Capturing a Lunar Eclipse with a $100 Lens
Unsplash Untold #10 — The Blood Moon
There are few forms of photography which mystify me more than shooting the night sky. Not only does it require dedication, but it seems to require an attention to technical details which I’ve never seemed to possess. Unsplash is no stranger to beautiful photos of stars, the moon, and even the galaxy — yet Jake Hills’ photo of the blood moon is something unique in its own right.
I asked Jake how he got this composite shot of a lunar eclipse, and I expected an answer which involved a lot of specialized gear. However, that just wasn’t the case. Instead, he told me how he captured the night sky with a cheap telephoto lens and a whole lot of patience:
This was my first time photographing a blood moon, or any kind of eclipse for that matter, so all the learning was done out on the field.
The first thing I should say is that this is a composite. It takes about six hours for the moon to fully transition from full, to blood, and then back to full, and in that time it travels pretty far across the sky. To capture the whole thing would require a wide-angle lens and result in the blood moon being nothing more than a little red dot, so I decided to shoot with a 300mm lens and stitch the photos manually in Photoshop.
I used a Canon 5D III, and at the time had a cheap £80 telephoto lens. The lens was just terrible — kit lens terrible! — but the low-light capabilities of the 5D made up for it. I knew the blood moon would be a lot darker than the full moon, and would require a much longer exposure, but I didn’t realise how much. A couple of hours into the shoot I was already shooting at 8000 ISO for 3 or 4 second exposures. On the camera display it looked terrible, grainy, and blurry. I couldn’t even tell if they were in focus. My moral decreased with each and every photo to the point where I convinced myself I’d missed out on the holy grail of photo opportunities.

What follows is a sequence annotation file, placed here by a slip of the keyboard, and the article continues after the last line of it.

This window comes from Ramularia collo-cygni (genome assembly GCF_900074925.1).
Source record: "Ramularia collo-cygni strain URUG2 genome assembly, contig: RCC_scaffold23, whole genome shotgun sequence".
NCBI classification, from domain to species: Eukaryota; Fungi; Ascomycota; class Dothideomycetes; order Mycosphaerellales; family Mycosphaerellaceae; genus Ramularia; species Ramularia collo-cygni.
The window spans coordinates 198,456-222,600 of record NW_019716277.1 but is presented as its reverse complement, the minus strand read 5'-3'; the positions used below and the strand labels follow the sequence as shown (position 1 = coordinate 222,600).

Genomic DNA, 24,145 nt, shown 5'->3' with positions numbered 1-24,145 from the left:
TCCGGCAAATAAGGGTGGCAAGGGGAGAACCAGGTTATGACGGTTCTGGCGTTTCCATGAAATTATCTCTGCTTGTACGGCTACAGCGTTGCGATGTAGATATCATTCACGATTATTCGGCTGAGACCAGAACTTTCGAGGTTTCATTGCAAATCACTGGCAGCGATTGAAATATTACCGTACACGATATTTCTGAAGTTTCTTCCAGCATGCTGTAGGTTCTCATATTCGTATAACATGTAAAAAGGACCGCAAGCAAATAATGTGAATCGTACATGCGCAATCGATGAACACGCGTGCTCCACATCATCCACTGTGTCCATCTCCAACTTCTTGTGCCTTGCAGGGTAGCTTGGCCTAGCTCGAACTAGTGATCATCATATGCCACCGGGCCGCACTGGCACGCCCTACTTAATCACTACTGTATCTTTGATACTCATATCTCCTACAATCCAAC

Sticking it out through a difficult shoot can be a challenge, especially when it feels like you’re not getting what you want out of it — but Jake’s photo is a perfect example of how sometimes the image on the back of the camera isn’t telling the whole story.
Jake took his photos at Telscome Tye, an area not too far from his home in Brighton. He went to this location to avoid light pollution, as the two nearest villages turn off their streetlights after midnight. This allowed him to get a clear view of the eclipse, but it also meant he was stuck sitting in the dark for hours.
I photographed from 1 in the morning, the start of the transition, until 4 AM when the blood moon was at its fullest. It was a gruelling night; I had to work at 9 in the morning the next day, and despite being September, it was already freezing.
My camera was set up on a tripod, lens extended all the way to 300mm, and focused manually. I had a shutter release to avoid shakes and because it was so cold, which enabled me to trigger the camera with my hands buried in my pockets. I took a photo every 30 seconds with a varied exposure time as the moon grew darker. When you’re shooting at 300mm for three hours you get to witness just how fast the moon travels across the sky. I was having to reposition the camera every 10 minutes to keep the moon in frame.
I was originally planning to photograph the full transition, but after three hours of shivering for what I’d thought were terrible photos, I’d had enough. I packed up my things and made my way home. At this point I’d convinced myself the night was a failure and I was feeling pretty low. It wasn’t until the following morning that I started editing the photos and realised a good photo may still be salvageable.
Jake’s final image included seven photos of the moon overplayed on a wide-angle shot of the stars, but he took around 200 shots in total to get the correct images.
Looking back, Jake recognizes that the image could have been even better — but knows that the image could always be better. He reflects on this truth and gives some advice to anyone hoping to follow in his shoes. Here’s what he has to say for aspiring night sky photographers who want to give it a try themselves:
I’ve since upgraded to a sharper lens and often wish I could go back…but there’s always going to be fancier gear, a sturdier tripod or that gadget from Kickstarter you just couldn’t live without. It’s important to be grateful for the equipment you have. Some of my favourite photos have been captured with a camera phone.
My advice: Get out of your comfort zone. You’re not always going to come away with a great photo — and it’s not always going to be fun — but you will experience something new and it’ll help you grow as a photographer.
Feeling inspired? Find the image you want to capture, and follow Jake’s lead. Don’t be afraid to get a little cold in the process.